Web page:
By Aled Thomas, PhD Candidate
The history of Scientology is peppered with conflicts between the Church of Scientology and its highly vocal critics. As ever, media depictions of the Church of Scientology (ranging from satirical lampoons to exposé documentaries) continue to be the main cause of Scientology’s woes in the public domain. Several documentaries on the activities of the Church of Scientology have been released in recent years, perhaps most notably Alex Gibney’s Going Clear: Scientology and the Prison of Belief in 2015.
The latest Scientology documentary to grab headlines is My Scientology Movie, featuring British documentary maker Louis Theroux. The Church of Scientology declined to take part in the documentary, and (according to Theroux) are in the process of making a response documentary based on him. Yet, frequent critics of the Church of Scientology may be surprised to learn of their recent shift towards a more reserved method of responding to critics, in a contrast to the fierce legal lawsuits with which the Church is often associated. As Lewis and Hellesøy (2016) note, the 2005 episode of South Park, ‘Trapped in the Closet’, (which famously ended with lead character Stan Marsh yelling “I’m not scared of you – sue me!”) marks an interesting point in the history of the Church, precisely because of the lack of lawsuit that followed the episode’s release. This is arguably the beginning of the Church of Scientology’s shift to its latest method of countering criticism: seeking status as a legitimate religion, and condemning its opponents for religious discrimination.
The release of Theroux’s documentary coincided with the Church of Scientology’s push of campaigns to secure its status as a religion. The first is STAND (Scientologists Taking Action Against Discrimination), a campaign “founded to put a stop to incitement of bigotry and hate crime, and to secure Religious Freedom for Man”. While STAND’s prime activities concentrate on protecting the Scientology religion (including reporting the hate crimes and dispelling myths regarding Scientology), it also aims to battle all forms of religious intolerance, linking back to Scientology’s emphasis on the human right to religious freedom. This demonstration of discrimination against Scientologists as being equally condemnable as any other form of religious discrimination points to the Church’s latest focus of combating critics by rebutting their accusations as religious bigotry, and portraying Scientology as an equally legitimate religion as more established movements.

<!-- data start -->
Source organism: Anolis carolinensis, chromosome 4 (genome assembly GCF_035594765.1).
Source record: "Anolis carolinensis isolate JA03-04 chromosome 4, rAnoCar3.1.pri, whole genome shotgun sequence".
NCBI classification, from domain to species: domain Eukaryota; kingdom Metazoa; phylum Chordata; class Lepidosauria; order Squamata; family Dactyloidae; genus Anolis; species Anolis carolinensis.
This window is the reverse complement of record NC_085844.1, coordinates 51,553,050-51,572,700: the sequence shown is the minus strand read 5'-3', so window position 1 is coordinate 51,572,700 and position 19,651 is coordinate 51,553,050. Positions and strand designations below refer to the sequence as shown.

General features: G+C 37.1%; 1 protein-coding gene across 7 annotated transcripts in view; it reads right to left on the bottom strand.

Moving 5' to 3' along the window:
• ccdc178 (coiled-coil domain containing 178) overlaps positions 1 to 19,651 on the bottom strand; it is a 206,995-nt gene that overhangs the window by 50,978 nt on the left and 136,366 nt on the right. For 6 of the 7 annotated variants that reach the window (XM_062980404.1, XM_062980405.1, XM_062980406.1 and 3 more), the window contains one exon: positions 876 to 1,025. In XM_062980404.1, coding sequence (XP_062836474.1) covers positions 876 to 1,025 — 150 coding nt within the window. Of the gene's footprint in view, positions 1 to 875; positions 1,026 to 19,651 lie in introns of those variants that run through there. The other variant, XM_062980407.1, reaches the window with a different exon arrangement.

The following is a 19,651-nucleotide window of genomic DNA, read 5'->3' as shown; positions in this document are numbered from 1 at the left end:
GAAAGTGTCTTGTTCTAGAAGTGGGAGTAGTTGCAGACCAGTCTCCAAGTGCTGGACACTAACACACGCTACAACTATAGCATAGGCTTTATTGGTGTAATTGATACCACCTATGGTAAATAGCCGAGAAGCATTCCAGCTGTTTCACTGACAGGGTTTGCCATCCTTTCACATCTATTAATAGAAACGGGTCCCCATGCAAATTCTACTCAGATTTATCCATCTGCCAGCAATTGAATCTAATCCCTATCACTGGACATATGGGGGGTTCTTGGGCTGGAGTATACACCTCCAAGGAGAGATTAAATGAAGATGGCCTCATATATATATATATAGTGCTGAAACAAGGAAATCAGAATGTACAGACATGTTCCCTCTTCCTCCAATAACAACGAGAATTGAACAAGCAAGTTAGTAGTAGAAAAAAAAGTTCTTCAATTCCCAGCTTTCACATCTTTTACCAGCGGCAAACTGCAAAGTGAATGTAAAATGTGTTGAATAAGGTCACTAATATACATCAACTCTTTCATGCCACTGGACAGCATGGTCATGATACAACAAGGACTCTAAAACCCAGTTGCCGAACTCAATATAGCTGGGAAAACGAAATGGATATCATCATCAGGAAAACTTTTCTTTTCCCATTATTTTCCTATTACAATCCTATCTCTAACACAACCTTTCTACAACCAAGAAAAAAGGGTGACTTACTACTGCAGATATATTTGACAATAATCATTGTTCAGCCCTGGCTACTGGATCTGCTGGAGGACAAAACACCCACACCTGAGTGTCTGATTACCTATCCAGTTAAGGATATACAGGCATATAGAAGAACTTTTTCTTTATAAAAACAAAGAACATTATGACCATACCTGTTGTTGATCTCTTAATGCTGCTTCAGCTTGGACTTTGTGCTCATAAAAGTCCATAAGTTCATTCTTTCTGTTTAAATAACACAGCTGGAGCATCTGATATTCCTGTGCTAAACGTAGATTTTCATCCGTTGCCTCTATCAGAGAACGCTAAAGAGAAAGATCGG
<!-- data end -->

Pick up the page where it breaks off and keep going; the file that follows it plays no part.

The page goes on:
It is this battle for its status as a ‘religion’ that leads to the Church of Scientology’s second recent campaign for religious legitimacy, its scientologyreligion.org website, for which the Church has turned to the expertise of the academic community. The website, which states that “the world’s foremost experts in the fields of comparative religion, history of religion, religious studies and sociology agree that Scientology is a world religion”, compiles works from renowned scholars on Scientology (including Beckford, Wilson, and Melton) to add emphasis to the Church of Scientology’s latest message to opponents: that Scientology is a legitimate religion, and as such should receive the rights of religious freedom.
This coupling of campaigning against discrimination and using the expertise of the academy to validate the religiosity of Scientology points to a Church that may be slightly more reserved than the one associated with ferocious legal battles, but is clearly still up for a fight. Time will tell how effective this new method will be for the Church of Scientology, but the conflict remains the same as it has for decades. The tactics may have changed, but both parties remain unchanged, and neither side is showing any sign of backing down yet.
Lewis, J. R. and Hellesøy, K. (2016) ‘Introduction’, in Lewis, J. R. and Hellesøy, K. (eds.), Handbook of Scientology, Leiden, Brill.